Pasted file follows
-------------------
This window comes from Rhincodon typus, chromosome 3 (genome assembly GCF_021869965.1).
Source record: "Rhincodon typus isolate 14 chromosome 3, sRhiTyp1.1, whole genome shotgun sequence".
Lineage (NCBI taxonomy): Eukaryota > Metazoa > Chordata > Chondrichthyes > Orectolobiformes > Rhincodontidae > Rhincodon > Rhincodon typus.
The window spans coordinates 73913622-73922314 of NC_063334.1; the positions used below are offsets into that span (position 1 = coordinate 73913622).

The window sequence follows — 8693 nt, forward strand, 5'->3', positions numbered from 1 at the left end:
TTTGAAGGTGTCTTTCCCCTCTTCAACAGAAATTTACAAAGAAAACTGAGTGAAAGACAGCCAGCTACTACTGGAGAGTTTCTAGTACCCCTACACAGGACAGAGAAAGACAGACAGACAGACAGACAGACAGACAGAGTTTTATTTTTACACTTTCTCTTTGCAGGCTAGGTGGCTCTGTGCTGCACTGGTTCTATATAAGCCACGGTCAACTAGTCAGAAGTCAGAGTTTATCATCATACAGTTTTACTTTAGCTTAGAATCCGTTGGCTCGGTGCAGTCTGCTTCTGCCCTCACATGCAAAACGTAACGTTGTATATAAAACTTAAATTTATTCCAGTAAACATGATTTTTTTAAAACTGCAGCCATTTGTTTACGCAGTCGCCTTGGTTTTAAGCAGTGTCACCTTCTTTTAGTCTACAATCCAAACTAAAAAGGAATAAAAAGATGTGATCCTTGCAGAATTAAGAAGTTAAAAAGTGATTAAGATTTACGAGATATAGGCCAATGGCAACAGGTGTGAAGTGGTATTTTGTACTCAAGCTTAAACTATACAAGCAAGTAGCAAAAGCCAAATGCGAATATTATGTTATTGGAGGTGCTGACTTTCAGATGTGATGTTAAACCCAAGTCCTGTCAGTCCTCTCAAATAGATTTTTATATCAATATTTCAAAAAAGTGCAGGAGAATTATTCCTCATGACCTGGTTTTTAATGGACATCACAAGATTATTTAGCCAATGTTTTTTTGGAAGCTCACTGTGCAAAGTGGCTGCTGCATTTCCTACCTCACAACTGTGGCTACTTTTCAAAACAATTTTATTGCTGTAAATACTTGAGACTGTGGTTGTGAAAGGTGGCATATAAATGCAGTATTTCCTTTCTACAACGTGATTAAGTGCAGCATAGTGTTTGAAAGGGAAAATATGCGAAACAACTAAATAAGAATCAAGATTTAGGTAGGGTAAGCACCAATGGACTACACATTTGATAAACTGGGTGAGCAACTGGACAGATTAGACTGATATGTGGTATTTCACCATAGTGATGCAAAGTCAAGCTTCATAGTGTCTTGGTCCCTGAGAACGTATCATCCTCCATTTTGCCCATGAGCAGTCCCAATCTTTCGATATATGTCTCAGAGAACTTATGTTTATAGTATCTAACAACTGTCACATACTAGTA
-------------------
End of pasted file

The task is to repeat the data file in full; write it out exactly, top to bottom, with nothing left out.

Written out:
This window comes from Rhincodon typus, chromosome 3 (genome assembly GCF_021869965.1).
Source record: "Rhincodon typus isolate 14 chromosome 3, sRhiTyp1.1, whole genome shotgun sequence".
Lineage (NCBI taxonomy): Eukaryota > Metazoa > Chordata > Chondrichthyes > Orectolobiformes > Rhincodontidae > Rhincodon > Rhincodon typus.
The window spans coordinates 73913622-73922314 of NC_063334.1; the positions used below are offsets into that span (position 1 = coordinate 73913622).

The window sequence follows — 8693 nt, forward strand, 5'->3', positions numbered from 1 at the left end:
TTTGAAGGTGTCTTTCCCCTCTTCAACAGAAATTTACAAAGAAAACTGAGTGAAAGACAGCCAGCTACTACTGGAGAGTTTCTAGTACCCCTACACAGGACAGAGAAAGACAGACAGACAGACAGACAGACAGACAGAGTTTTATTTTTACACTTTCTCTTTGCAGGCTAGGTGGCTCTGTGCTGCACTGGTTCTATATAAGCCACGGTCAACTAGTCAGAAGTCAGAGTTTATCATCATACAGTTTTACTTTAGCTTAGAATCCGTTGGCTCGGTGCAGTCTGCTTCTGCCCTCACATGCAAAACGTAACGTTGTATATAAAACTTAAATTTATTCCAGTAAACATGATTTTTTTAAAACTGCAGCCATTTGTTTACGCAGTCGCCTTGGTTTTAAGCAGTGTCACCTTCTTTTAGTCTACAATCCAAACTAAAAAGGAATAAAAAGATGTGATCCTTGCAGAATTAAGAAGTTAAAAAGTGATTAAGATTTACGAGATATAGGCCAATGGCAACAGGTGTGAAGTGGTATTTTGTACTCAAGCTTAAACTATACAAGCAAGTAGCAAAAGCCAAATGCGAATATTATGTTATTGGAGGTGCTGACTTTCAGATGTGATGTTAAACCCAAGTCCTGTCAGTCCTCTCAAATAGATTTTTATATCAATATTTCAAAAAAGTGCAGGAGAATTATTCCTCATGACCTGGTTTTTAATGGACATCACAAGATTATTTAGCCAATGTTTTTTTGGAAGCTCACTGTGCAAAGTGGCTGCTGCATTTCCTACCTCACAACTGTGGCTACTTTTCAAAACAATTTTATTGCTGTAAATACTTGAGACTGTGGTTGTGAAAGGTGGCATATAAATGCAGTATTTCCTTTCTACAACGTGATTAAGTGCAGCATAGTGTTTGAAAGGGAAAATATGCGAAACAACTAAATAAGAATCAAGATTTAGGTAGGGTAAGCACCAATGGACTACACATTTGATAAACTGGGTGAGCAACTGGACAGATTAGACTGATATGTGGTATTTCACCATAGTGATGCAAAGTCAAGCTTCATAGTGTCTTGGTCCCTGAGAACGTATCATCCTCCATTTTGCCCATGAGCAGTCCCAATCTTTCGATATATGTCTCAGAGAACTTATGTTTATAGTATCTAACAACTGTCACATACTAGTA